Kevin Gage, late of NAB and now CTO of ONE Media, a joint venture of Sinclair Broadcast Group and Coherent Logix, is leading a technical drive to develop a new TV standard that will give stations the ability to broadcast TV signals to smartphones while simultaneously serving all those TV receivers linked to roof-top antennas. “That’s the nut that we’re trying to crack,” he says, adding “and we believe that we have cracked it.”
The trade group’s chief technology officer is pursuing “new opportunities.” Lynn Claudy, NAB SVP, will serve as the association technology department’s interim head.
There weren’t many American broadcasters at the European-based International Broadcast Show this past week in Amsterdam, but the ones who made the trip were focused on the future of U.S. terrestrial broadcasting. Broadcast tech execs who traveled to IBC included: Robert Seidel of CBS; Kevin Gage of the NAB; Sam Matheney of Capitol Broadcasting; Ira Goldstone of Univision; Mark Aitken of Sinclair Broadcast Group; and Dave Siegler of Cox Media Group.
The global interactive broadcasting standard will be the focus of U.S. broadcasters at next month’s IBC gathreing in Amsterdam. Says Kevin Gage, NAB’s chief technology officer: “Our job is to go look at what are potential future capabilities of television in the U.S. The outreach with HbbTV is all part of the learning process.”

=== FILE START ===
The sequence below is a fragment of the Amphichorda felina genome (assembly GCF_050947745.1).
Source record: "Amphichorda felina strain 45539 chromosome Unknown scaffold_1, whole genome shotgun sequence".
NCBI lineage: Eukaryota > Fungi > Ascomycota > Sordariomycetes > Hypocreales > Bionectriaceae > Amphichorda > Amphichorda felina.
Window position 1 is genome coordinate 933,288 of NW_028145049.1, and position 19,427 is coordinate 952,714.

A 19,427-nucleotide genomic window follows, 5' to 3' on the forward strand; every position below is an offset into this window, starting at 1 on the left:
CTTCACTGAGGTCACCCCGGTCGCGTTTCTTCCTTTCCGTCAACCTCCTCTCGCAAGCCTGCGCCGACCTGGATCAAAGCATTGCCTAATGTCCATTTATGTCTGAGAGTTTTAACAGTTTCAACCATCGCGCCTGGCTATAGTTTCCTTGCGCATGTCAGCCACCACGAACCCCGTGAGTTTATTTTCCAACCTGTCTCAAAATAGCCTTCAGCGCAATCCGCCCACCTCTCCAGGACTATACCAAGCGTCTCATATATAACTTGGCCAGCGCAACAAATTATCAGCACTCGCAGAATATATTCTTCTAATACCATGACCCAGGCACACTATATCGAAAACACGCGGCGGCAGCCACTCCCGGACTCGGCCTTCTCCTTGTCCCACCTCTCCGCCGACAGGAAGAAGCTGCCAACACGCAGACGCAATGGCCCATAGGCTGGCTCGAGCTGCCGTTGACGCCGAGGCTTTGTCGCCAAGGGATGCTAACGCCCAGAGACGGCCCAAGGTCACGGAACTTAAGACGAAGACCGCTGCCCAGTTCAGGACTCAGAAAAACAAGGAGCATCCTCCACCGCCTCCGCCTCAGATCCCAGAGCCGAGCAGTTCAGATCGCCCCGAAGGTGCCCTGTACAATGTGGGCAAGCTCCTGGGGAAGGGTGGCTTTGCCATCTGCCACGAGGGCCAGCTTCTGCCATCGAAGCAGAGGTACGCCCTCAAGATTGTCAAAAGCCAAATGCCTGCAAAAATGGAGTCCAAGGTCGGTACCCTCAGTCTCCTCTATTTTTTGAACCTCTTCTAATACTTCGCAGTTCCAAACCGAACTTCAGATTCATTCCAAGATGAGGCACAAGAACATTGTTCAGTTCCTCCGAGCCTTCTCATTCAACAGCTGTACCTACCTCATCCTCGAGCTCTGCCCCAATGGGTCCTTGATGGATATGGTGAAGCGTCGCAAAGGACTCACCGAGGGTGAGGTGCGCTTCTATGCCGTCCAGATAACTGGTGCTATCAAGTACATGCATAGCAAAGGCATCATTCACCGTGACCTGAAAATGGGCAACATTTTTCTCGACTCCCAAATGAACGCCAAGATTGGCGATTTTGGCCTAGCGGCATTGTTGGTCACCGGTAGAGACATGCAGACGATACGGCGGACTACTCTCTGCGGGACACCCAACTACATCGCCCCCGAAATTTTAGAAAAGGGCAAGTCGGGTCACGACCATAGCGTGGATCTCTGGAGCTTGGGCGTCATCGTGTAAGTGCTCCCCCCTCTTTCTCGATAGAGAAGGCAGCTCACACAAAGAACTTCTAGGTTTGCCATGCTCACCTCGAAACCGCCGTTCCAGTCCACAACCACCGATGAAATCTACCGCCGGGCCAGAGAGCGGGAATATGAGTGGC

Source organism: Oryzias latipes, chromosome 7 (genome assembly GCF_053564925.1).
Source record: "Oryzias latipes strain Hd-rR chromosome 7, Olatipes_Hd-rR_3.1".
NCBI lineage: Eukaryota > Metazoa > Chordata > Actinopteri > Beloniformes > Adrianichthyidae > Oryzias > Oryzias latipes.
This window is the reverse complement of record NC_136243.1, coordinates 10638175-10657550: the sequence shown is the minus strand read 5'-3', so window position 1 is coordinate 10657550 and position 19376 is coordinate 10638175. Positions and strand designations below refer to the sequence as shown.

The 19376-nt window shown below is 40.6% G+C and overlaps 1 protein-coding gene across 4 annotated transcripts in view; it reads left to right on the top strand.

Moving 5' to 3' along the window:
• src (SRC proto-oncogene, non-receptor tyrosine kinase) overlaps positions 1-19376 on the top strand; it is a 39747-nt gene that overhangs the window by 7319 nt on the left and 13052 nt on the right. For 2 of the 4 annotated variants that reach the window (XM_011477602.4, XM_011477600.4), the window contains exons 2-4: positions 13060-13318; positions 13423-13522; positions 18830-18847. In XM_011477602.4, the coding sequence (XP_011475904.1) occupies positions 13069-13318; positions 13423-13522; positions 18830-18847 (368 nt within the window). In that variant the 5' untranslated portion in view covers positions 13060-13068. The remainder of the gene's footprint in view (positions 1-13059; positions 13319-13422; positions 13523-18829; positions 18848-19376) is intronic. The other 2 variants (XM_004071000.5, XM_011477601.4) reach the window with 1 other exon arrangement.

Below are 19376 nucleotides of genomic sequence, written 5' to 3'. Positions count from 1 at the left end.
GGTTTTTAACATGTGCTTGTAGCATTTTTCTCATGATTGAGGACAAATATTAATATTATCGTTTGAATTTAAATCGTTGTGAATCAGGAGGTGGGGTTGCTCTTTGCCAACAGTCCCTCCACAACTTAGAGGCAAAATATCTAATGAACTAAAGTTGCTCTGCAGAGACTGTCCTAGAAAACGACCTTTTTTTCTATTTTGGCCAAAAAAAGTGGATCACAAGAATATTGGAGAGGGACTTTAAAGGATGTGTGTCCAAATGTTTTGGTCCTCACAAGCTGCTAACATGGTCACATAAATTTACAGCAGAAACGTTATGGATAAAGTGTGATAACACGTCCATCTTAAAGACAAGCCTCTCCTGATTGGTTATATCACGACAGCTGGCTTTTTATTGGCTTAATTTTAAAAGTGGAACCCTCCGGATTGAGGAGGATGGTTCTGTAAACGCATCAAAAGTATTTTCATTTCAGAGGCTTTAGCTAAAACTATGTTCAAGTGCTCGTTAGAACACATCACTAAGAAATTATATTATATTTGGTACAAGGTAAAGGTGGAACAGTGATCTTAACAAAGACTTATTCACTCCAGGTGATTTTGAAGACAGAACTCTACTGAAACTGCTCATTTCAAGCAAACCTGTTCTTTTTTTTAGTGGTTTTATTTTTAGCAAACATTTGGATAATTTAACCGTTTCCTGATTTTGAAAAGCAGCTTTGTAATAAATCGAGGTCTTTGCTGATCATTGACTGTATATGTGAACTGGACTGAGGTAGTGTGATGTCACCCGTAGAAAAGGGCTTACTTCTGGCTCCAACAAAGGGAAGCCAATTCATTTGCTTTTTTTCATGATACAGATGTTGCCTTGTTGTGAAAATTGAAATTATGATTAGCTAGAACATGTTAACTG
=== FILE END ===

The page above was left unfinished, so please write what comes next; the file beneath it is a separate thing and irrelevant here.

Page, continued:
The association’s new chief technology officer’s marching orders include fostering technology that will ensure that broadcasters can keep pace with all the other digital media. Part of that is helping to create standard for the next generation of TV.
NAB CTO Kevin Gage tells the board that the time has come for a broadcast lab to speed development of broadcast TV and radio technology. A final vote on establishing the lab could come early next year.
While Kevin Gage was hired to help the association get — and stay — ahead of the digital game, the new chief technology officer is finding a more pressing demand on his time: making sure TV broadcasters emerge unscathed from the FCC’s push to take back TV spectrum. But he’s also focused on helping develop technology that can lead to new business and revenue streams for broadcasters.
The 20-year technology vet helped launch WB Network, headed the technology group at Warner Music and developed on-line strategies at NBCU.